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Jointer jig for a planer

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Forum topic by BigAndRich posted 07-15-2013 10:40 PM 1417 views 0 times favorited 7 replies Add to Favorites Watch
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BigAndRich

29 posts in 693 days


07-15-2013 10:40 PM

Topic tags/keywords: jointer planer jig joining planing

I don’t have a jointer yet so I’ve been interested in the jig that turns the planer into a jointer (Fine Woodworking #175, etc.). This would also be used for those wide boards you don’t want to cut up and reglue. I was wondering if anyone has done this and how it works.

-- Rich, Kentucky


7 replies so far

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gfadvm

12628 posts in 1564 days


#1 posted 07-16-2013 01:22 AM

I just use a flat board as a sled. Shim the board to be jointed until it doesn’t rock. Put a low cleat behind it and run it thru the planer until the top surface is flat. Then flip it over and plane the other side.

I have used hot glue, brad nails, etc to hold the shims in place and the brad nails work best for me.

-- " I'll try to be nicer, if you'll try to be smarter" gfadvm

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camps764

843 posts in 1234 days


#2 posted 08-16-2013 03:16 AM

I built the jig from the article…it works alright. It’s basically a more complicated version of what gfadvm described. In my experience, it doesn’t get the boards dead flat like a jointer would, but it gets them a heck of a lot closer than I could otherwise.

-- Steve

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JoeRPhilly

115 posts in 1026 days


#3 posted 08-16-2013 02:29 PM

I just did this as gfadvm describes, but I used hot glue. It’s kind of a pain, but it does the job. If you have rough lumber, and no jointer, it’s a really simple solution. It will take a while if you have a bunch of boards to do, but you can definitely get the results you need without any expensive or complicated setups.

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Bill White

3724 posts in 2835 days


#4 posted 08-16-2013 03:14 PM

Same here as gfadvm.
Bill

-- bill@magraphics.us

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Goodsh

51 posts in 794 days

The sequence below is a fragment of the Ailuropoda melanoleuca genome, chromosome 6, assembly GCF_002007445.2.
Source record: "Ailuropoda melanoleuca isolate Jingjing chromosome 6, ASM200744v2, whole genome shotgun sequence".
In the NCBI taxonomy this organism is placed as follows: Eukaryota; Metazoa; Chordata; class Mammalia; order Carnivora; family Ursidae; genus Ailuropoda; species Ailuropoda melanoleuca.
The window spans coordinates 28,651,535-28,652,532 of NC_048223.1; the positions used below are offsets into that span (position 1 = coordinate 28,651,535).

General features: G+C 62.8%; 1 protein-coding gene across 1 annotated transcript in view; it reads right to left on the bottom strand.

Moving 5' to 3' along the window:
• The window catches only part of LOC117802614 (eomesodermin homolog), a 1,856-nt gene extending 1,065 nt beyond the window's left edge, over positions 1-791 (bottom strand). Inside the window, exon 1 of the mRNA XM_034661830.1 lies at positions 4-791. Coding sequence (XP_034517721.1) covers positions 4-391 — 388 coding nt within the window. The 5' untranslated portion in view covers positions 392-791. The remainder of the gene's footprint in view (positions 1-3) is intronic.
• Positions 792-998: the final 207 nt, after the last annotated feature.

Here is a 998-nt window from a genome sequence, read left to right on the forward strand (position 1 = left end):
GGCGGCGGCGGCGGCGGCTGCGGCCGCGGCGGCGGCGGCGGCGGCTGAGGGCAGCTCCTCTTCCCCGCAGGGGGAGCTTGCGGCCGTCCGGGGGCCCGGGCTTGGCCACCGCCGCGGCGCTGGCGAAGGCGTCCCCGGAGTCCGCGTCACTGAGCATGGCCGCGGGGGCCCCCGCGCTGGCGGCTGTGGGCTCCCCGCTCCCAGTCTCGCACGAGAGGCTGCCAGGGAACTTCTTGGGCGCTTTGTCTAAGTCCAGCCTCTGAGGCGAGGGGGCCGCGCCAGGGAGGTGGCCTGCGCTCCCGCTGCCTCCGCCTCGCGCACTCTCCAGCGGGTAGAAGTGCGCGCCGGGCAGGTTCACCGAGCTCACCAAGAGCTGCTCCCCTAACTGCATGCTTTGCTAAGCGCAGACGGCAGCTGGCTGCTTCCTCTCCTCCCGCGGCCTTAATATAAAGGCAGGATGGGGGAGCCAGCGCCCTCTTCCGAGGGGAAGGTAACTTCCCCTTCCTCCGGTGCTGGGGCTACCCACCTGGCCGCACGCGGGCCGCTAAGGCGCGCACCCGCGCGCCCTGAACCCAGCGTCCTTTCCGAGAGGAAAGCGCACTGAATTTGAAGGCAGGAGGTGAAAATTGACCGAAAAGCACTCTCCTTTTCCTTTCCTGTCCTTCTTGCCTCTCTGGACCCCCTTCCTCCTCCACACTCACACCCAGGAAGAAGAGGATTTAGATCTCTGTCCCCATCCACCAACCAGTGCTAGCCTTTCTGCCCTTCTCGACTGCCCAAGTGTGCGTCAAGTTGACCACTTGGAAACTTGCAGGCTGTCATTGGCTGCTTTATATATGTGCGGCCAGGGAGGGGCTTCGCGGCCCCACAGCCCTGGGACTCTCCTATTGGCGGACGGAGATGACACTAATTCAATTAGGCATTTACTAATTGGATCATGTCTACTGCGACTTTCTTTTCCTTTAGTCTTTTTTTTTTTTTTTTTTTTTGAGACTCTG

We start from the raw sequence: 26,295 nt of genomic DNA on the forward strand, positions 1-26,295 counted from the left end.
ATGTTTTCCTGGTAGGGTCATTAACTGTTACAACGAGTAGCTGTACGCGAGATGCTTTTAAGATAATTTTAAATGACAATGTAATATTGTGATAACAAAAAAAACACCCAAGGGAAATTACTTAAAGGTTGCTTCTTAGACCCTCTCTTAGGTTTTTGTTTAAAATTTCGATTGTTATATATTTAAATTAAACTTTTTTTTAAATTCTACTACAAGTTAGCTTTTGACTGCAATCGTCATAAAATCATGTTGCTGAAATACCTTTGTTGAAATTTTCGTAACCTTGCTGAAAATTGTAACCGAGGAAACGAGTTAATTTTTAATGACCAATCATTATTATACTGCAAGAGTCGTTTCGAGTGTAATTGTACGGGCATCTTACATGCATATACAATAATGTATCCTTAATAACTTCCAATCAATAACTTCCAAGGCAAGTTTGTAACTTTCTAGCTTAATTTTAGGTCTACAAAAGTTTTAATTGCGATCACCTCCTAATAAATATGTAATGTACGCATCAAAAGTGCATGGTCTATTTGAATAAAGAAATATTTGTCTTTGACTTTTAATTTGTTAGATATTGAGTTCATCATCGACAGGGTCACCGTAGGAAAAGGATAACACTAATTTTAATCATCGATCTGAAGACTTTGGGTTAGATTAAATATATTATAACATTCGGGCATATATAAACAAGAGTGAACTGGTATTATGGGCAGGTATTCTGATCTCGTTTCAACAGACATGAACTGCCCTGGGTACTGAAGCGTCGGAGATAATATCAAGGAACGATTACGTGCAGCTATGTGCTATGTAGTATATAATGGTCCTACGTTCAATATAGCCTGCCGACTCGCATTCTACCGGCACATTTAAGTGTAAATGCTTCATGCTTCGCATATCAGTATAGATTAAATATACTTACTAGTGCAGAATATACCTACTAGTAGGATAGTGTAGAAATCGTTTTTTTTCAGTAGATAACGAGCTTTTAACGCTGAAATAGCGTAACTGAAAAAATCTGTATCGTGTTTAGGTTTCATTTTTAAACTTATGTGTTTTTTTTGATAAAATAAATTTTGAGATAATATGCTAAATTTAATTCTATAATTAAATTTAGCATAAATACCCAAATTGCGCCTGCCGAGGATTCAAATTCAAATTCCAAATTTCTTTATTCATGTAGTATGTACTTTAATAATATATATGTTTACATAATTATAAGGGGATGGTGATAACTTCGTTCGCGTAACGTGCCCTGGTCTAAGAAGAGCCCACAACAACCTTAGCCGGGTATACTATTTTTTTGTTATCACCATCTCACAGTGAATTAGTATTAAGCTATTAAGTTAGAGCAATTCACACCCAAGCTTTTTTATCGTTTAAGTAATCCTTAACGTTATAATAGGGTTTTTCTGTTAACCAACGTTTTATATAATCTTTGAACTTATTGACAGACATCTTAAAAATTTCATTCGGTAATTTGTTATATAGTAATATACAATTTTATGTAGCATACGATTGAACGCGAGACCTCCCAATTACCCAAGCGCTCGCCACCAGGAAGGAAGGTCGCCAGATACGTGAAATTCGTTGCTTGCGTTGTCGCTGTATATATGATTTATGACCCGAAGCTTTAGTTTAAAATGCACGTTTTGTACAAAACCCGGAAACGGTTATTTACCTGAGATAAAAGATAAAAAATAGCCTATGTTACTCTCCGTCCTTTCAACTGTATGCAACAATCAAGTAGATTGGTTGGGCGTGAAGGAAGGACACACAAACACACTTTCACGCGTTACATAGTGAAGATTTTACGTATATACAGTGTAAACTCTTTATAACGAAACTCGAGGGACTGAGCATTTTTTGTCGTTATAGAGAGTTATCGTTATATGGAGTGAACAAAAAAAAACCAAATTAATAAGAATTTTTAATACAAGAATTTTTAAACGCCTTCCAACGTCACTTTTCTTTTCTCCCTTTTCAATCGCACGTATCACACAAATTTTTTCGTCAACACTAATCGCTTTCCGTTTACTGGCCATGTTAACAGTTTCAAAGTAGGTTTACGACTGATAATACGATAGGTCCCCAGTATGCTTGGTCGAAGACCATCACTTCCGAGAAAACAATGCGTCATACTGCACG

#5 posted 08-16-2013 03:27 PM

I’ve made a more simple sled with a cleat as gfadvm described. The sled from Fine Woodworking looked more complicated than necessary and I didn’t want to spend much time on it. I made it by gluing two layers of 3/4 MDF so it’s flat and very rigid. In retrospect it’s heavier than necessary (I needed it to be 4’ long) which makes it harder to use so I’m not sure I would do it that way again. I use double sided tape for the shims. I’ve also heard of people using two rows of screws on the sled that they raise and lower as necessary for the board to sit flat on the screws. Haven’t tried that method myself. The system is not very convenient especially if you have a lot of boards to do but it definitely works. I recently bought a low angle jack plane and for most smaller boards I now find it easier to get one side reasonably flat by hand and then go to the planer rather than using the sled. As long as it’s reasonably flat the planer does it’s job and I’ll run the board through to get the opposite side flat and then flip it over and run the hand flattened side through as well.

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Dorty

20 posts in 1328 days


#6 posted 08-16-2013 05:57 PM

Here is one I built. It is a lot like FWW, but i used bolts and steel shims instead of the wedges. Works great but it does snipe pretty bad on the ends.

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Richforever

739 posts in 2595 days


#7 posted 08-16-2013 06:58 PM

I made this one from FineWoodWorking, and it works fine. Lifting the ends before it enters the planer and just before it exits prevents snipe.

“http://www.finewoodworking.com/workshop/video/a-planer-sled-for-milling-lumber.aspx”

-- Rich, Seattle, WA

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